Walter Mosley is a writer not afraid to push his craft in new
directions. In KILLING JOHNNY FRY, he writes a first person novel
containing some of the most explicit sex scenes written by an
established American author since Henry Miller and Philip
Trying something new is not unusual for Mosley. He burst onto the
literary scene in the early 1990s with the brilliant mystery series
featuring a black Los Angeles private detective named Easy Rawlins.
Mosley could have spent the next 30 years comfortably writing
nothing but books about Rawlins.
But instead he did what great writers do. He has written literary
novels, science fiction books and even nonfiction works about
politics. He went, in other words, where his muse and considerable
talent would take him without ever abandoning Rawlins. KILLING
JOHNNY FRY is a harrowing, extremely well-written story that grabs
you from the first page and doesn't let go.
Of course, this being America, anything this sexually explicit is
bound to set off all sorts of alarms in some circles. Think of our
archaic movie rating system that allows a film with the most
gruesome, gratuitous violence to get an "R" rating while anything
that seriously and realistically depicts human sexuality has to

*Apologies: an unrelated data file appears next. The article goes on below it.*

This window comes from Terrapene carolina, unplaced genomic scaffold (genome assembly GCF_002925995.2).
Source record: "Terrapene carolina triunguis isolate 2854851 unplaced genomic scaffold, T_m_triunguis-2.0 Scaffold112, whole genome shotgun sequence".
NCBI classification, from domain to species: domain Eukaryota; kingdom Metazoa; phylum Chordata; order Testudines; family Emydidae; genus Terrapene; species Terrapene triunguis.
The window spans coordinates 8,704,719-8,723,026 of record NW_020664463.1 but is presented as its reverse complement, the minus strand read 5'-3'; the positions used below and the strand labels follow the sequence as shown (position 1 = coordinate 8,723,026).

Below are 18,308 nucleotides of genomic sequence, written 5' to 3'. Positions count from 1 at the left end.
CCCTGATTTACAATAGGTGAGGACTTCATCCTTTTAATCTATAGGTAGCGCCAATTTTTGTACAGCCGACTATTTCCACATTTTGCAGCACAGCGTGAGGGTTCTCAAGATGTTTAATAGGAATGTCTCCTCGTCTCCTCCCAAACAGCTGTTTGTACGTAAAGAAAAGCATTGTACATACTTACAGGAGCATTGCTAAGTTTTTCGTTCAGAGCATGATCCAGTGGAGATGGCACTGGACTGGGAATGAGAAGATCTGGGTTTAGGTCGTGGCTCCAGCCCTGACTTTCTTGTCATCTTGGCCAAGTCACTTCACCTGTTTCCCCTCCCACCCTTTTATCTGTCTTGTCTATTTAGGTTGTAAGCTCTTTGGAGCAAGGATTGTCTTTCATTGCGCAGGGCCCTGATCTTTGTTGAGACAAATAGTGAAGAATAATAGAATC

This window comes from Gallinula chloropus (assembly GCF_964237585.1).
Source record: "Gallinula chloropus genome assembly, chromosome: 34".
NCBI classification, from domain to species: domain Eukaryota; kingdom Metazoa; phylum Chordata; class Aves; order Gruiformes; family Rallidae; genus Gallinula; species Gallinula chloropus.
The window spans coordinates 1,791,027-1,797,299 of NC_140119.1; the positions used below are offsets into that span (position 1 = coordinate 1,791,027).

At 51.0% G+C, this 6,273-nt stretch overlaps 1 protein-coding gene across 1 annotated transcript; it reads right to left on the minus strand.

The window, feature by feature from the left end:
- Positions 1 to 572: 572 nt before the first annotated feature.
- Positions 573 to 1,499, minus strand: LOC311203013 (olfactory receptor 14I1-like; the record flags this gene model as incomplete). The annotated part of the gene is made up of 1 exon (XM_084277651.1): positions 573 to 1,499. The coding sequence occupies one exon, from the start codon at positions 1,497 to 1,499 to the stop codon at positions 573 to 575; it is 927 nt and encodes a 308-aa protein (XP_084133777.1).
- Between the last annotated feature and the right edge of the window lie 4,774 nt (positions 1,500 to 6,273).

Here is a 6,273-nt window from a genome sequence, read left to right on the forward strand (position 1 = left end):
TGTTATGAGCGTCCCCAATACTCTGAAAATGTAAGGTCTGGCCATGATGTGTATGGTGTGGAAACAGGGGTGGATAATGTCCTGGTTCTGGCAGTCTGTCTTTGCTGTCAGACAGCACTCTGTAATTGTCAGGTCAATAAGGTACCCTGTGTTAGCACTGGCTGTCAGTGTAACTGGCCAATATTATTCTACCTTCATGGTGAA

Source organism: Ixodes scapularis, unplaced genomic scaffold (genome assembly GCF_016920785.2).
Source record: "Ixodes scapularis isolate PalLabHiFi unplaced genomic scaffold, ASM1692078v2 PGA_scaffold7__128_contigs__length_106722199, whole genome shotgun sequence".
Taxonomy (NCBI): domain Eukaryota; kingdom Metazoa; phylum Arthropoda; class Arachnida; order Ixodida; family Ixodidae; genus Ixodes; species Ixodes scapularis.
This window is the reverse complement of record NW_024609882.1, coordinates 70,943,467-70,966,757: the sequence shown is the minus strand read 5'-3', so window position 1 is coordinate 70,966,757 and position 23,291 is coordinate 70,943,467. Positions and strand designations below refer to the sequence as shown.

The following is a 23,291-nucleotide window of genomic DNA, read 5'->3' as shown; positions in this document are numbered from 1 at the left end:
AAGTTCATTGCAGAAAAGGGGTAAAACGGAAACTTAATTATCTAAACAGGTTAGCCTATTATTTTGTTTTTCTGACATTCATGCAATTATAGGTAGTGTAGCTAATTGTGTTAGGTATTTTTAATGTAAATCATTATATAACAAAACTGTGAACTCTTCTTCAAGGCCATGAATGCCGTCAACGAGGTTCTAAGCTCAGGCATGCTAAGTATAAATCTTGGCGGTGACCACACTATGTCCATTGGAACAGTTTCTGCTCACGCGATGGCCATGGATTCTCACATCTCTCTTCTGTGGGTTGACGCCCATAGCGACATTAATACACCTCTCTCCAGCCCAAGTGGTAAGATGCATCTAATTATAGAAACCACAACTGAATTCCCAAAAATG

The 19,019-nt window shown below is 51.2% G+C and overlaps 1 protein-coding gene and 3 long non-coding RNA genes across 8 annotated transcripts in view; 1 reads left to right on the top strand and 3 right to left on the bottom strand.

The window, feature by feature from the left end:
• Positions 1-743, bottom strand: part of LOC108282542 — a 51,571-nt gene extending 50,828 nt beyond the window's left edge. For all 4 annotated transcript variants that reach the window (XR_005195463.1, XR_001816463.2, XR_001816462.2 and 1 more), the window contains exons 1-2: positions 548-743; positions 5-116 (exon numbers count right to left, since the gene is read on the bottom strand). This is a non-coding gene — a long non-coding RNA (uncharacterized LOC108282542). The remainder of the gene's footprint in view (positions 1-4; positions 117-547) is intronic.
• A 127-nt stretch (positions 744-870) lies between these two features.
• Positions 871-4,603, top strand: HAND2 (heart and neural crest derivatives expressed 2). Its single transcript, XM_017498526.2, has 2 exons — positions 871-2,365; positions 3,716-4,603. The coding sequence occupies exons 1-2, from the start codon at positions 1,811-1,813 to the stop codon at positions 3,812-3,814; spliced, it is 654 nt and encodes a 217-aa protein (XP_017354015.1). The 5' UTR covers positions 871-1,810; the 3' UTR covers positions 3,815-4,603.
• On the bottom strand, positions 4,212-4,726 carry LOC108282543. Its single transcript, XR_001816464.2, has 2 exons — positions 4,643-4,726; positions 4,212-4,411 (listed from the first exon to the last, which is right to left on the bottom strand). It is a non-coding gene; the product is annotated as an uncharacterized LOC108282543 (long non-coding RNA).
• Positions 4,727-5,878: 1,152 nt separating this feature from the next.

fear being labeled "pornographic." Yet another reason why people
laugh at us in Europe.
Well, anybody who dismisses KILLING JOHNNY FRY as pornography or
salacious misses not only the point of the book but deprives
themselves of the pleasure of reading one of America's greatest
writers. Yes, there is some frank, really frank, sex in this book,
but it is not an erotic novel by any means. Mosley coined the term
"sexistential noir" to describe this work. It is a good description
because the book is not about sex.
Consider the first sentence: "I decided to kill Johnny Fry on a
Wednesday, but it was a week before that I was given the reason."
That tells us right away that those expecting cheap thrills will be
disappointed; Mosley plunges us right into the midnight world of
Cordell Carmel is a successful 45-year-old freelance translator
living in New York City. He had one failed marriage but has been in
a monogamous relationship with his girlfriend for several years.
They live apart, but he spends weekends at her apartment. They are
like any other successful, comfortable couple you are likely to see
having brunch together on a Sunday on the upper west side of
Manhattan while reading The New York Times. Life is good,
if a little ordinary.
Then one day he encounters a problem familiar at one point or
another to all New Yorkers: being far from home and in need of a
bathroom in a city that strangely seems to pride itself on not
having public toilets. So he drops by his girlfriend's apartment on
a weekday when he knows she will not be there in order to use the
facilities. And you can guess the rest: he finds her involved in
rather vigorous relations with one Johnny Fry, a fellow they met
through his agent.
The man cuckolded: a story not quite as old as Adam and Eve but